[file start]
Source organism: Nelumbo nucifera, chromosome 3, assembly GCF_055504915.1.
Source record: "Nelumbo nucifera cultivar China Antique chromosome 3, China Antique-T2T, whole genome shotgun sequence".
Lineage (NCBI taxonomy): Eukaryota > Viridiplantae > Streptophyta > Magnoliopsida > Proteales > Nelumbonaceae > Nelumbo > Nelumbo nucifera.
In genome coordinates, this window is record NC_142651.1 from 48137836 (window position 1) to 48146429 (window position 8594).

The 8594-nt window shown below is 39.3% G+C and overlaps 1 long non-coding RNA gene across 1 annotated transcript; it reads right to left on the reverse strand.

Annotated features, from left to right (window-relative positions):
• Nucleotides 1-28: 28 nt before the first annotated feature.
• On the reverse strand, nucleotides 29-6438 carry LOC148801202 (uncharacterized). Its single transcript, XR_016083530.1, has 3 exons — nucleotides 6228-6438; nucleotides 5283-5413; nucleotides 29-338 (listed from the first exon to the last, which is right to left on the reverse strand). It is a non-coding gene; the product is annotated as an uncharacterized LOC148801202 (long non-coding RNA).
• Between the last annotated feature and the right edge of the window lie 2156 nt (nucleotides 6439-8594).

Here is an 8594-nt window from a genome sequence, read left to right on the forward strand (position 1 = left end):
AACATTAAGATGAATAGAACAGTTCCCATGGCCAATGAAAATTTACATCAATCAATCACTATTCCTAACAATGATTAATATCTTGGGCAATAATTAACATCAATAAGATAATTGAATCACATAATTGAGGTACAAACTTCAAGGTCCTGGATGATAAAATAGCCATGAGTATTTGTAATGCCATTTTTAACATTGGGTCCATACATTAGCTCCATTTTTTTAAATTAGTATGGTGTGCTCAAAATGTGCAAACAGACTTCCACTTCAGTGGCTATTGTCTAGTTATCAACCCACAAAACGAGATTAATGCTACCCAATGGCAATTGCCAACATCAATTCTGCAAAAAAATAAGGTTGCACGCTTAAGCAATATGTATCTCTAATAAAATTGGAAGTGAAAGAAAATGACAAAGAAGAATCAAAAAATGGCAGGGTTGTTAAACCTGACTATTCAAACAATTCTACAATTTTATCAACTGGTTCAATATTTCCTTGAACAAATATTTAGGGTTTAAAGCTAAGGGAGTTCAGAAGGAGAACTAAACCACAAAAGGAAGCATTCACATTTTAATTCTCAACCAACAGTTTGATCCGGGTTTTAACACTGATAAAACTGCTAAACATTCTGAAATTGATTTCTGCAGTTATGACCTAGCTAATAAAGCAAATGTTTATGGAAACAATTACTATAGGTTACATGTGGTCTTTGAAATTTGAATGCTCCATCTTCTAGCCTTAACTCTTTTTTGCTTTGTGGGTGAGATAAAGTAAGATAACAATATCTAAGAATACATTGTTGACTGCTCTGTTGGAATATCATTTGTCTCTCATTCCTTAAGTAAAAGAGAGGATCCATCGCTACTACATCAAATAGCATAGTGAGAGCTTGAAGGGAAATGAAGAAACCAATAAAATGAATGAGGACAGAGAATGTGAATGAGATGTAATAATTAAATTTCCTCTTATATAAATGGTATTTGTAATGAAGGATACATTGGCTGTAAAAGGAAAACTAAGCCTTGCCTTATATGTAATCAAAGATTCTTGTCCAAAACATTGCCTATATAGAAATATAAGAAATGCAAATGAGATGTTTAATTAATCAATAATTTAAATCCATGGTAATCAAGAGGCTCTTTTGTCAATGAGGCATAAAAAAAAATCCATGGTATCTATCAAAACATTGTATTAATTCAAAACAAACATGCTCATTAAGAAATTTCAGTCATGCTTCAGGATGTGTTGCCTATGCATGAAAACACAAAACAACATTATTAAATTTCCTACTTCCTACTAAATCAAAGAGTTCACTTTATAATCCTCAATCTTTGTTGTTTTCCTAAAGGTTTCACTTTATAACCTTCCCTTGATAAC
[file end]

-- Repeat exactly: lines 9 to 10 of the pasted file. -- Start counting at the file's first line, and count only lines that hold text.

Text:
• Between the last annotated feature and the right edge of the window lie 2156 nt (nucleotides 6439-8594).

Here is an 8594-nt window from a genome sequence, read left to right on the forward strand (position 1 = left end):